On July 23, 2015 U.S. Senators John Hoeven (R-N.D.) and Debbie Stabenow (D-Mich.), members of the Senate Agriculture Committee, introduced a bill entitled the Voluntary Country of Origin Labeling (COOL) and Trade Enhancement Act of 2015. The bill was designed to prevent retaliatory trade sanctions by Canada and Mexico, yet still allow voluntary labelling of beef, pork and chicken that is produced in the United States. Cosponsoring the bill were Senators John Thune (R-S.D.), Amy Klobuchar (D-Minn.), Chuck Grassley (R-Iowa), Heidi Heitkamp (D-N.D.), Mike Enzi (R-Wyo.) and Sherrod Brown (D-Ohio). The legislation remains in committee.

On the same day as Hoeven and Stabenow introduced their bill, Senator Pat Roberts (R-Kan.), introduced an amendment to the highway appropriations bill to effectively and simply repeal COOL requirements for beef, pork and chicken. This procedural maneuver failed.

In the wake of today's decision, several U.S. members of Congress are hoping that appropriators will include a COOL repeal in the omnibus spending bill that must pass Congress by December 11, 2015. Rep. Rodney Davis (R-IL), a member of the House Agriculture Committee, is among those who have said that a COOL fix is one of several possible riders for the omnibus bill, which is expected to be made public this week. Senate Agriculture Chairman Pat Roberts (R-KS) said in a statement that many senators are concerned about retaliation. "There is a lot of will in the Senate to repeal COOL and prevent retaliation,"

The content of this article is intended to provide a general guide to the subject matter. Specialist advice should be sought about your specific circumstances.

To print this article, all you need is to be registered on Mondaq.com.

Click to Login as an existing user or Register so you can print this article.

Authors
Brenda C. Swick
Daniel D. Ujczo
Similar Articles
Relevancy Powered by MondaqAI
 
In association with
Related Topics
 
Similar Articles
Relevancy Powered by MondaqAI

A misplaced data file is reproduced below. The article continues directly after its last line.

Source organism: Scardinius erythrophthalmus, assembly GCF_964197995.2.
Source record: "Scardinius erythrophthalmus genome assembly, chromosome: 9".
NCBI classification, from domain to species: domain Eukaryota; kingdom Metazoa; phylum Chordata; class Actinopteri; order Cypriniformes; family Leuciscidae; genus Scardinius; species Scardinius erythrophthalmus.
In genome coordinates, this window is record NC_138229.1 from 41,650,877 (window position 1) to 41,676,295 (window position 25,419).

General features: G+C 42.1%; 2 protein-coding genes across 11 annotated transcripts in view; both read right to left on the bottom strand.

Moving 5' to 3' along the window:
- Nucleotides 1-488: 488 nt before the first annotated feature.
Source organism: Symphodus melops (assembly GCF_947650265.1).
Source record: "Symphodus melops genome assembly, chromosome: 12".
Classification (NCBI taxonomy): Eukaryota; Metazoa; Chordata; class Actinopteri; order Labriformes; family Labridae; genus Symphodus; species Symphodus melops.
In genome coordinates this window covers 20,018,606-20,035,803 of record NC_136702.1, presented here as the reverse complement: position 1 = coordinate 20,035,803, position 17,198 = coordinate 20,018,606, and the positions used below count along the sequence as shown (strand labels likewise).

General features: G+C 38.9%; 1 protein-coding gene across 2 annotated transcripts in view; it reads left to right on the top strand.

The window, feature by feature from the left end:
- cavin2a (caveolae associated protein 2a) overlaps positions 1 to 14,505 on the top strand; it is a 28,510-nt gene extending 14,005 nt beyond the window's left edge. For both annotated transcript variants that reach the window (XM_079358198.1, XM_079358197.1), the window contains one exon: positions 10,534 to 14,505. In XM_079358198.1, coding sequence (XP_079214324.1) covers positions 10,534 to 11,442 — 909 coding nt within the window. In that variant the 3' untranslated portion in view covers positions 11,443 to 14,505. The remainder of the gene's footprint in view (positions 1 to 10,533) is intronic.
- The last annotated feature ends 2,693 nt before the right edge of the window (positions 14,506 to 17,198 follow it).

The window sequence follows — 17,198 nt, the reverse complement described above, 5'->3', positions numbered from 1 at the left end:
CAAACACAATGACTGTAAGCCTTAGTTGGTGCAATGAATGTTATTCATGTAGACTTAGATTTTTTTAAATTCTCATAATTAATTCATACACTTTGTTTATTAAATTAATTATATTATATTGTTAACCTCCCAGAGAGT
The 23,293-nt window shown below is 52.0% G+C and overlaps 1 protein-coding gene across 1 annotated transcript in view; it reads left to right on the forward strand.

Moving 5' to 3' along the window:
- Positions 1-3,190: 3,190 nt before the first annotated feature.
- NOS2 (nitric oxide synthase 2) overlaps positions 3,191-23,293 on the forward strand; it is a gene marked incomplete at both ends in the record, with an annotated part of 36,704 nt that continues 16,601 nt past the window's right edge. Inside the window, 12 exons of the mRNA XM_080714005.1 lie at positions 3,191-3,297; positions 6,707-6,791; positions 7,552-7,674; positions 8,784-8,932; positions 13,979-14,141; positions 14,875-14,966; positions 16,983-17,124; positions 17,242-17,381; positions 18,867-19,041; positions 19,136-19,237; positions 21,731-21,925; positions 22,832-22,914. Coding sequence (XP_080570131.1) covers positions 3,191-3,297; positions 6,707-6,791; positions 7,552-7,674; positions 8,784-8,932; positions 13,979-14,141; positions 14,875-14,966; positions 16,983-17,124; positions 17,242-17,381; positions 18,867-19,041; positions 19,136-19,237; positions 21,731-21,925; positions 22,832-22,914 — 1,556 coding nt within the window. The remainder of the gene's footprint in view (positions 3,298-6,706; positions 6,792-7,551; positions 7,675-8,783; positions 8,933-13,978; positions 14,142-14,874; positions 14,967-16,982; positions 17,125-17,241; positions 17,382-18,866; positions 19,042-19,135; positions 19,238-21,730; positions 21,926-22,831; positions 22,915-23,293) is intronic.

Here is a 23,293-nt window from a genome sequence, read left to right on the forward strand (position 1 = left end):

Related Articles
 
Related Video
Up-coming Events Search
Tools
Print
Font Size:
Translation
Channels
Mondaq on Twitter
 
Register for Access and our Free Biweekly Alert for
This service is completely free. Access 250,000 archived articles from 100+ countries and get a personalised email twice a week covering developments (and yes, our lawyers like to think you’ve read our Disclaimer).
 
Email Address
Company Name
Password
Confirm Password
Position
Mondaq Topics -- Select your Interests
 Accounting
 Anti-trust
 Commercial
 Compliance
 Consumer
 Criminal
 Employment
 Energy
 Environment
 Family
 Finance
 Government
 Healthcare
 Immigration
 Insolvency
 Insurance
 International
 IP
 Law Performance
 Law Practice
 Litigation
 Media & IT
 Privacy
 Real Estate
 Strategy
 Tax
 Technology
 Transport
 Wealth Mgt
Regions
Africa
Asia
Asia Pacific
Australasia
Canada
Caribbean
Europe
European Union
Latin America
Middle East
U.K.
United States
Worldwide Updates
Registration (you must scroll down to set your data preferences)

Mondaq Ltd requires you to register and provide information that personally identifies you, including your content preferences, for three primary purposes (full details of Mondaq’s use of your personal data can be found in our Privacy and Cookies Notice):

  • To allow you to personalize the Mondaq websites you are visiting to show content ("Content") relevant to your interests.
  • To enable features such as password reminder, news alerts, email a colleague, and linking from Mondaq (and its affiliate sites) to your website.
  • To produce demographic feedback for our content providers ("Contributors") who contribute Content for free for your use.

Mondaq hopes that our registered users will support us in maintaining our free to view business model by consenting to our use of your personal data as described below.

Mondaq has a "free to view" business model. Our services are paid for by Contributors in exchange for Mondaq providing them with access to information about who accesses their content. Once personal data is transferred to our Contributors they become a data controller of this personal data. They use it to measure the response that their articles are receiving, as a form of market research. They may also use it to provide Mondaq users with information about their products and services.